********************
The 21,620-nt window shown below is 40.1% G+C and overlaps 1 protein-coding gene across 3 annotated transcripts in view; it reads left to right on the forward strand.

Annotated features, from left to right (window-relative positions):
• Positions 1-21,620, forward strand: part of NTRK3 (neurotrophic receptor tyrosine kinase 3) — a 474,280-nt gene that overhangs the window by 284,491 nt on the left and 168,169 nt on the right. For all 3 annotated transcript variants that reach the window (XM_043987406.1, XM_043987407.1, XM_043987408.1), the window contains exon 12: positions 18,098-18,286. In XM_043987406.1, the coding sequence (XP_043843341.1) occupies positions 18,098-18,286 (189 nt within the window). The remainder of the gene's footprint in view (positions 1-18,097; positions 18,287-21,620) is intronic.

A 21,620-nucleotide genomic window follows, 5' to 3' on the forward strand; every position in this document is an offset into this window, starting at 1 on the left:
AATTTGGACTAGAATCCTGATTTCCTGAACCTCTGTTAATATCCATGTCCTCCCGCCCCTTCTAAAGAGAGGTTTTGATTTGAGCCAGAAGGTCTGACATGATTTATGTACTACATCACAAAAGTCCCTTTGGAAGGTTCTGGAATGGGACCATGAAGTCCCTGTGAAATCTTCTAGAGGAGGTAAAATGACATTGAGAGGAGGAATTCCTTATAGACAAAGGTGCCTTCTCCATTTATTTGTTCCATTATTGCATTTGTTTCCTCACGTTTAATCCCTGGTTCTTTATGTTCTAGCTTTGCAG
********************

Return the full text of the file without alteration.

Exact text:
The 21,620-nt window shown below is 40.1% G+C and overlaps 1 protein-coding gene across 3 annotated transcripts in view; it reads left to right on the forward strand.

Annotated features, from left to right (window-relative positions):
• Positions 1-21,620, forward strand: part of NTRK3 (neurotrophic receptor tyrosine kinase 3) — a 474,280-nt gene that overhangs the window by 284,491 nt on the left and 168,169 nt on the right. For all 3 annotated transcript variants that reach the window (XM_043987406.1, XM_043987407.1, XM_043987408.1), the window contains exon 12: positions 18,098-18,286. In XM_043987406.1, the coding sequence (XP_043843341.1) occupies positions 18,098-18,286 (189 nt within the window). The remainder of the gene's footprint in view (positions 1-18,097; positions 18,287-21,620) is intronic.

A 21,620-nucleotide genomic window follows, 5' to 3' on the forward strand; every position in this document is an offset into this window, starting at 1 on the left:
AATTTGGACTAGAATCCTGATTTCCTGAACCTCTGTTAATATCCATGTCCTCCCGCCCCTTCTAAAGAGAGGTTTTGATTTGAGCCAGAAGGTCTGACATGATTTATGTACTACATCACAAAAGTCCCTTTGGAAGGTTCTGGAATGGGACCATGAAGTCCCTGTGAAATCTTCTAGAGGAGGTAAAATGACATTGAGAGGAGGAATTCCTTATAGACAAAGGTGCCTTCTCCATTTATTTGTTCCATTATTGCATTTGTTTCCTCACGTTTAATCCCTGGTTCTTTATGTTCTAGCTTTGCAG